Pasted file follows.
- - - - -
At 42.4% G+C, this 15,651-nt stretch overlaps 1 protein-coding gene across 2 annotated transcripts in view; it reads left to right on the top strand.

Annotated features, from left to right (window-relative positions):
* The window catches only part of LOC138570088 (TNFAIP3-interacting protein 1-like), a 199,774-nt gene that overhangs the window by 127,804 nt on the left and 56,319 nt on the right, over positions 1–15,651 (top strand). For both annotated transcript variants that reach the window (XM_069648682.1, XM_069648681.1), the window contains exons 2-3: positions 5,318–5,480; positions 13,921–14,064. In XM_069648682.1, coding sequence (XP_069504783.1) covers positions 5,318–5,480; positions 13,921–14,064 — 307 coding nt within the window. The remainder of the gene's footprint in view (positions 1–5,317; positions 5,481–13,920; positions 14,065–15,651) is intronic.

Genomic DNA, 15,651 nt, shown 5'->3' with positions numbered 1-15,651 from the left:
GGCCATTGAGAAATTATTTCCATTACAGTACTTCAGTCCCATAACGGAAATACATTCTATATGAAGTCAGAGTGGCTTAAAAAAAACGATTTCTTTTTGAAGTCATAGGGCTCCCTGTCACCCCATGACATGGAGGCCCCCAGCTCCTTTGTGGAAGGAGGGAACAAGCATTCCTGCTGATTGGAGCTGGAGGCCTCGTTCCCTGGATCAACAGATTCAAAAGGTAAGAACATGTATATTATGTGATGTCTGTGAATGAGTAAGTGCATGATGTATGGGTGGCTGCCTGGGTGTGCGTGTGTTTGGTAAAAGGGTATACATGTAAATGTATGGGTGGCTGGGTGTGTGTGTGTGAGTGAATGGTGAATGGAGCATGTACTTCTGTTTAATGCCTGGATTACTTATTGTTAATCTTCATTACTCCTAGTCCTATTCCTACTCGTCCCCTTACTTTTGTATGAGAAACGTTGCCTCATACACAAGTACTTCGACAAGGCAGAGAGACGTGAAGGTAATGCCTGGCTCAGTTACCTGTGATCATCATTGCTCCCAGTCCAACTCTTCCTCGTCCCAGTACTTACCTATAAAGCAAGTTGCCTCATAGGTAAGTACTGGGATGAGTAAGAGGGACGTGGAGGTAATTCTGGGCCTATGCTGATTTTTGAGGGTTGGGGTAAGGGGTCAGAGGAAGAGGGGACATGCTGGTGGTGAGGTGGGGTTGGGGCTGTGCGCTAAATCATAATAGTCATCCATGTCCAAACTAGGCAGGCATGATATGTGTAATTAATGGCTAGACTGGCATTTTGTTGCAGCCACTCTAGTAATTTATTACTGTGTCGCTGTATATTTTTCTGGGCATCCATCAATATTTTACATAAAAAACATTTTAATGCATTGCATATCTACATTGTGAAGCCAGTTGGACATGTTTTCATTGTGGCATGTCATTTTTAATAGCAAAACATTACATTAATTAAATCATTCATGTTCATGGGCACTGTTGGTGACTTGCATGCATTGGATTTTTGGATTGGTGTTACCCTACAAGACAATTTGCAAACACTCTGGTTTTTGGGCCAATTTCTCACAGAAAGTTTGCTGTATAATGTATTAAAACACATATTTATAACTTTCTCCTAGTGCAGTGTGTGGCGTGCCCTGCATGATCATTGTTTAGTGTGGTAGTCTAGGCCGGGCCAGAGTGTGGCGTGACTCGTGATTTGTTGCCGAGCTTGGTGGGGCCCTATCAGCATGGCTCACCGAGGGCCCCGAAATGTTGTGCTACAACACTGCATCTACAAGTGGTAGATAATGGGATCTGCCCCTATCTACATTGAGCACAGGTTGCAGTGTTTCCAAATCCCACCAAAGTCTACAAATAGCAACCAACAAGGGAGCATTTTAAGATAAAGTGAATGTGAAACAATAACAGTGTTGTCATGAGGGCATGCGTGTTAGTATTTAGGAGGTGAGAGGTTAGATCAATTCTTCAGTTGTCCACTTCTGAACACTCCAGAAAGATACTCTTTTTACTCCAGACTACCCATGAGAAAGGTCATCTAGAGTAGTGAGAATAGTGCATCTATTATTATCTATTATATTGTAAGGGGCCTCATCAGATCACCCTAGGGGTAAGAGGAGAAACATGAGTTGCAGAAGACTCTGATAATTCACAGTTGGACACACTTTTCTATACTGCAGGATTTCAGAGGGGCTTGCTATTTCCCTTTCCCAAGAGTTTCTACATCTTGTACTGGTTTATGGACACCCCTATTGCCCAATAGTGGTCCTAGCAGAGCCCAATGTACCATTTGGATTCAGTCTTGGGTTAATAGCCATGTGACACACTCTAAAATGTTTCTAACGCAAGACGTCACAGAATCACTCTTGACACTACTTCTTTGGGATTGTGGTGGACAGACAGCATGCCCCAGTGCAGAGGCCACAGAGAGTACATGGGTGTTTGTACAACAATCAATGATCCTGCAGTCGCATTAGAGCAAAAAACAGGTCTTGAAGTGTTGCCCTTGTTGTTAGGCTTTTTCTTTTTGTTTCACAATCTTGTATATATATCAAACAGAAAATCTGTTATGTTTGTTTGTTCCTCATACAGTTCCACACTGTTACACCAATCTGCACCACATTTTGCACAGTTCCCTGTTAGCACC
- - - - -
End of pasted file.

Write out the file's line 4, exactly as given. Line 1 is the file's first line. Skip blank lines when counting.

Genomic DNA, 15,651 nt, shown 5'->3' with positions numbered 1-15,651 from the left: